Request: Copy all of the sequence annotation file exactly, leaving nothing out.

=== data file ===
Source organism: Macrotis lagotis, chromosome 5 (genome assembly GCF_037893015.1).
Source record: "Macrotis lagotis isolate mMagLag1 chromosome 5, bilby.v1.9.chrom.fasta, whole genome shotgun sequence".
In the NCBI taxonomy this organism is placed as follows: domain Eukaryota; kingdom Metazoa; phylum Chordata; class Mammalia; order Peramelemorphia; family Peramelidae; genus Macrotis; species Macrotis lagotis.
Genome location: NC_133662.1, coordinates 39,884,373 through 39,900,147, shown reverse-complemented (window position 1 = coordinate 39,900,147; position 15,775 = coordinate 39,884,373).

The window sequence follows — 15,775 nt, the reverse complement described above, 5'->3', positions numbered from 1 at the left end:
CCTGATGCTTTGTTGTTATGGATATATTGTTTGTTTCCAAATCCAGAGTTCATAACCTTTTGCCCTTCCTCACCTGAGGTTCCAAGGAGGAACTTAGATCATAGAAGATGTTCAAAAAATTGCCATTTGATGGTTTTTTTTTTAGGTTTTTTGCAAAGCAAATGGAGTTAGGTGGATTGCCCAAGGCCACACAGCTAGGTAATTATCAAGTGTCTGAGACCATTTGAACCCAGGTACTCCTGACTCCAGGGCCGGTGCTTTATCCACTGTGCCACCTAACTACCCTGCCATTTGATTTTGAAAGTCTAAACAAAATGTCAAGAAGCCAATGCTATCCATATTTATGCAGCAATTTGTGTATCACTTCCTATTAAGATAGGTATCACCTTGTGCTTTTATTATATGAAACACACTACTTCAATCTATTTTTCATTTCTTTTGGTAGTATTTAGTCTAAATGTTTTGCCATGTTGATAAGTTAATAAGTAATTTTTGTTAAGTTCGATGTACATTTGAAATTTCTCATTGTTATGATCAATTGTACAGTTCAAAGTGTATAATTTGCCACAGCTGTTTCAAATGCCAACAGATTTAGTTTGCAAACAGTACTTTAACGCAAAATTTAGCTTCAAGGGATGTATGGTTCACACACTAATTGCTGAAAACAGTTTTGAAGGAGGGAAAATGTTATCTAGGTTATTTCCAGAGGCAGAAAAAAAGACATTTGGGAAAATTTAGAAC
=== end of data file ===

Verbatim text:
Source organism: Macrotis lagotis, chromosome 5 (genome assembly GCF_037893015.1).
Source record: "Macrotis lagotis isolate mMagLag1 chromosome 5, bilby.v1.9.chrom.fasta, whole genome shotgun sequence".
In the NCBI taxonomy this organism is placed as follows: domain Eukaryota; kingdom Metazoa; phylum Chordata; class Mammalia; order Peramelemorphia; family Peramelidae; genus Macrotis; species Macrotis lagotis.
Genome location: NC_133662.1, coordinates 39,884,373 through 39,900,147, shown reverse-complemented (window position 1 = coordinate 39,900,147; position 15,775 = coordinate 39,884,373).

The window sequence follows — 15,775 nt, the reverse complement described above, 5'->3', positions numbered from 1 at the left end:
CCTGATGCTTTGTTGTTATGGATATATTGTTTGTTTCCAAATCCAGAGTTCATAACCTTTTGCCCTTCCTCACCTGAGGTTCCAAGGAGGAACTTAGATCATAGAAGATGTTCAAAAAATTGCCATTTGATGGTTTTTTTTTTAGGTTTTTTGCAAAGCAAATGGAGTTAGGTGGATTGCCCAAGGCCACACAGCTAGGTAATTATCAAGTGTCTGAGACCATTTGAACCCAGGTACTCCTGACTCCAGGGCCGGTGCTTTATCCACTGTGCCACCTAACTACCCTGCCATTTGATTTTGAAAGTCTAAACAAAATGTCAAGAAGCCAATGCTATCCATATTTATGCAGCAATTTGTGTATCACTTCCTATTAAGATAGGTATCACCTTGTGCTTTTATTATATGAAACACACTACTTCAATCTATTTTTCATTTCTTTTGGTAGTATTTAGTCTAAATGTTTTGCCATGTTGATAAGTTAATAAGTAATTTTTGTTAAGTTCGATGTACATTTGAAATTTCTCATTGTTATGATCAATTGTACAGTTCAAAGTGTATAATTTGCCACAGCTGTTTCAAATGCCAACAGATTTAGTTTGCAAACAGTACTTTAACGCAAAATTTAGCTTCAAGGGATGTATGGTTCACACACTAATTGCTGAAAACAGTTTTGAAGGAGGGAAAATGTTATCTAGGTTATTTCCAGAGGCAGAAAAAAAGACATTTGGGAAAATTTAGAAC